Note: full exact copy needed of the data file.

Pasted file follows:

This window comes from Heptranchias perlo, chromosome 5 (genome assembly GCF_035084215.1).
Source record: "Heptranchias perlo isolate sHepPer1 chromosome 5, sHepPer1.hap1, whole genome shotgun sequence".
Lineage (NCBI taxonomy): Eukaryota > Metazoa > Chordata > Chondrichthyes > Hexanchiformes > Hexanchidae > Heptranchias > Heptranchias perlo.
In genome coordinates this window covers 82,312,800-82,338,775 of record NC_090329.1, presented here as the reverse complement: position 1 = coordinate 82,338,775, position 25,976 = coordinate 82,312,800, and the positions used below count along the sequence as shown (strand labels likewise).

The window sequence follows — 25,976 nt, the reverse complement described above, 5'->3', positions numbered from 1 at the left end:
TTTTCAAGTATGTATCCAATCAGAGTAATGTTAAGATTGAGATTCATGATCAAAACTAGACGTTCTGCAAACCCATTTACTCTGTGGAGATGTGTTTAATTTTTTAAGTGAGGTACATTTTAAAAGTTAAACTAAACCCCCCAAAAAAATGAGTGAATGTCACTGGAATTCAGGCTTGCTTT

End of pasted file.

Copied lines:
This window comes from Heptranchias perlo, chromosome 5 (genome assembly GCF_035084215.1).
Source record: "Heptranchias perlo isolate sHepPer1 chromosome 5, sHepPer1.hap1, whole genome shotgun sequence".
Lineage (NCBI taxonomy): Eukaryota > Metazoa > Chordata > Chondrichthyes > Hexanchiformes > Hexanchidae > Heptranchias > Heptranchias perlo.
In genome coordinates this window covers 82,312,800-82,338,775 of record NC_090329.1, presented here as the reverse complement: position 1 = coordinate 82,338,775, position 25,976 = coordinate 82,312,800, and the positions used below count along the sequence as shown (strand labels likewise).

The window sequence follows — 25,976 nt, the reverse complement described above, 5'->3', positions numbered from 1 at the left end:
TTTTCAAGTATGTATCCAATCAGAGTAATGTTAAGATTGAGATTCATGATCAAAACTAGACGTTCTGCAAACCCATTTACTCTGTGGAGATGTGTTTAATTTTTTAAGTGAGGTACATTTTAAAAGTTAAACTAAACCCCCCAAAAAAATGAGTGAATGTCACTGGAATTCAGGCTTGCTTT